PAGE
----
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Reflecting on the Above and Beyond

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by nkochrn nkochrn (Member) Member

nkochrn has 10 years experience and specializes in ER, OB, Med-Surg, Geriatric, Clinic.

5 Articles; 12,494 Profile Views; 257 Posts

I've always hated the saying, "You never think it can happen to you." I guess I just think logically, if it can happen to someone else then obviously it can happen to me. I do have to admit that I never thought I'd be sitting in an oncology office with my Dad. I knew it could happen, no one is immune to cancer, but it just never crossed my mind that my family would be battling it. I've earned a great respect for those who work the field of oncology. You are reading page 2 of Reflecting on the Above and Beyond. If you want to start from the beginning Go to First Page.

nkochrn has 10 years experience and specializes in ER, OB, Med-Surg, Geriatric, Clinic.

5 Articles; 257 Posts; 12,494 Profile Views

Good luck to your Dad, tell him to 'keep truckin' :) they do amazing things in oncology x

Funny you should say that, he's actually a truck driver! lol. He's been in great spirits and taking everything very well, although it took a little bit for him to get to this point. Hopefully in a few weeks he will literally get to 'keep truckin.'

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I am a RN on a med/surg unit with half of my patients being oncology patients and the other half non-oncology. I must say, I have a special place in my heart for oncology patients. And believe it or not, but they seem to be the most appreciative of all my patients. I love knowing I can walk into and out of a room with a patient and their family in such a vulnerable state and give them the reassurance that I really do 'care'. Theres nothing worse than feeling like you're just a body and your nurses caring for you are just doing a job. From the moment you walk into a patient's room they can sense whether or not you truly care.

I too was on the other side, being a family member sleeping at the bedside of someone I love going through a terrible battle. And I could see and feel how comforting a simple caring smile was. I could tell who actually was "listening" when we spoke. That was when I decided I truly wanted to become a nurse.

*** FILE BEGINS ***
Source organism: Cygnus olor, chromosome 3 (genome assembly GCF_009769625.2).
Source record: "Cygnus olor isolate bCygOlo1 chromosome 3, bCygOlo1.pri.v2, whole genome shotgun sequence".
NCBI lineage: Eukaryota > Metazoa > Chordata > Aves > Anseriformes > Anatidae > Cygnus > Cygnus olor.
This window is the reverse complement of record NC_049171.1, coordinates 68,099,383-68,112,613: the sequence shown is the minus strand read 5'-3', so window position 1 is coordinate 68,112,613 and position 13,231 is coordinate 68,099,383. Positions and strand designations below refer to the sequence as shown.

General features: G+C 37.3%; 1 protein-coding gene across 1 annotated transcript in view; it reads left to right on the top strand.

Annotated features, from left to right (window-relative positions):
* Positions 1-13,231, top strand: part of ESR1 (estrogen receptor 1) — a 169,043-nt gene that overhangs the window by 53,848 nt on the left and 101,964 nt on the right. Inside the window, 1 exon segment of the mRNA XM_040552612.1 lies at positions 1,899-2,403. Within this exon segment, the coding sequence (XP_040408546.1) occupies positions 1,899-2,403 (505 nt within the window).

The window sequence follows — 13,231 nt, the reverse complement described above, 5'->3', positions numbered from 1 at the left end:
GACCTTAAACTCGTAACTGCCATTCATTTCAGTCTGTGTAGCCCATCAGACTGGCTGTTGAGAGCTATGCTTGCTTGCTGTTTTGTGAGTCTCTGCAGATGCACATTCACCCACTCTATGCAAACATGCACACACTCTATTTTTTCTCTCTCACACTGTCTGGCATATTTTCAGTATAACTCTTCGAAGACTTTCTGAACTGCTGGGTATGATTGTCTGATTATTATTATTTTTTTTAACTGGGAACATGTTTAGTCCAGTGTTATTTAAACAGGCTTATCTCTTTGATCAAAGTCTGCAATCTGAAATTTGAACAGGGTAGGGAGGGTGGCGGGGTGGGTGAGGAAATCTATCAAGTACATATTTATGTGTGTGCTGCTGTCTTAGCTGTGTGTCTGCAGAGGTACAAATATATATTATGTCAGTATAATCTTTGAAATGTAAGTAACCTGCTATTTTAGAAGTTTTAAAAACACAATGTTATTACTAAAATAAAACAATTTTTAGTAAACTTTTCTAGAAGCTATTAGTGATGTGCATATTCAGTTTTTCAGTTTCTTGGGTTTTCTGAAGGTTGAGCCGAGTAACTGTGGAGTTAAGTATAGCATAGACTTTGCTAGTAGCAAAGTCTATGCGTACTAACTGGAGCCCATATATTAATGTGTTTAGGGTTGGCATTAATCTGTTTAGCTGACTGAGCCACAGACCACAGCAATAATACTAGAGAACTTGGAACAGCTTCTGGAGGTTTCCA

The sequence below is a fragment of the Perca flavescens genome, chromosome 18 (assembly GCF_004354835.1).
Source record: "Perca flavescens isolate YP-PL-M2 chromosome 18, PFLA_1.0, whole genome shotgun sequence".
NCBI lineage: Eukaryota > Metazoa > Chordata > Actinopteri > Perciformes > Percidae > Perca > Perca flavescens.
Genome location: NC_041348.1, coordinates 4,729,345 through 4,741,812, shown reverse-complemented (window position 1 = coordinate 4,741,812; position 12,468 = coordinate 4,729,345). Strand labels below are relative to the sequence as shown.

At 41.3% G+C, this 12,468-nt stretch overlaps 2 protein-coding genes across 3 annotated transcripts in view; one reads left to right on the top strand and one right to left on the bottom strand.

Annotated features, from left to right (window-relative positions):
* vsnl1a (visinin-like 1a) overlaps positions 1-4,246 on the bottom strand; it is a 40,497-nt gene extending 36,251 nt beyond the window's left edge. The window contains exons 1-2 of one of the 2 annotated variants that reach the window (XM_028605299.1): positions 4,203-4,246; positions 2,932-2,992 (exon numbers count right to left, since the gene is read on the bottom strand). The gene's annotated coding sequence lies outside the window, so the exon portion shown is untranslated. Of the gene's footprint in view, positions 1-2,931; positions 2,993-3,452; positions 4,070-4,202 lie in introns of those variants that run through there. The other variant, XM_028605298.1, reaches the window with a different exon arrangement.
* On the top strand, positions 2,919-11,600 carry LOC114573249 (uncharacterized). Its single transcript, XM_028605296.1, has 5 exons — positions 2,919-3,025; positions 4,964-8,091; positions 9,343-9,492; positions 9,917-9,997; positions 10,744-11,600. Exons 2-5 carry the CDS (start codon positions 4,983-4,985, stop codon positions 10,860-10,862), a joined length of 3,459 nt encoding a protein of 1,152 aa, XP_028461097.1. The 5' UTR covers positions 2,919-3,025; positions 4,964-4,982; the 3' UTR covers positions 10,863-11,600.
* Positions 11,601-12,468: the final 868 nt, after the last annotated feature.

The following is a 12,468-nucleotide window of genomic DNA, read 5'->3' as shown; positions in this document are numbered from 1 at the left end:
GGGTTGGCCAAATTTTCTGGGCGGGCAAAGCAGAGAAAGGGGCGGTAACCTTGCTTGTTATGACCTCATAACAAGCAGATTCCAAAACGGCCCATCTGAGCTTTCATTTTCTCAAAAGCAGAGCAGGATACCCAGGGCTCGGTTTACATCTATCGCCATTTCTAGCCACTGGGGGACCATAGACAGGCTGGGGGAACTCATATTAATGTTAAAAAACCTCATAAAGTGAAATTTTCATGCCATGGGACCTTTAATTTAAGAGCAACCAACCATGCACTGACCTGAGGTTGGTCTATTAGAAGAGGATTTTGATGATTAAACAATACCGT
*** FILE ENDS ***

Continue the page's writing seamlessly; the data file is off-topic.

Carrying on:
Oncology patients or anyone going through such a difficult time in their life should never feel like they are 'bothering' their nurse when they ask for something. They should never feel like they're just a body laying in a bed. This can truly impact how they handle their disease. Even those patients that never cracked a smile no matter how hard you tired.... Deep down they are smiling knowing you care about them. Maybe when you walked out of the room they smiled. And they are comforted that even though you're not in their room, you are there if they call or need anything at all. You are "there" and present both professionally, emotionally, and mentally.

My best wishes to you, your father and your family. Father's have been so strong for us as we grew up and now we try to be strong for them.

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well I am sure that after this experience you will make an even bigger difference..it is a humbling time..i was seriously ill about 6 years ago and my experience as a patient was a huge eye opener..completely changed me,,best wishes to your dad..

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nkochrn has 10 years experience and specializes in ER, OB, Med-Surg, Geriatric, Clinic.

5 Articles; 257 Posts; 12,494 Profile Views

Thanks for all the well wishes! Today my Dad had a follow up appointment with reports of good labs. He's also noticed a decrease in the size of his lumps!

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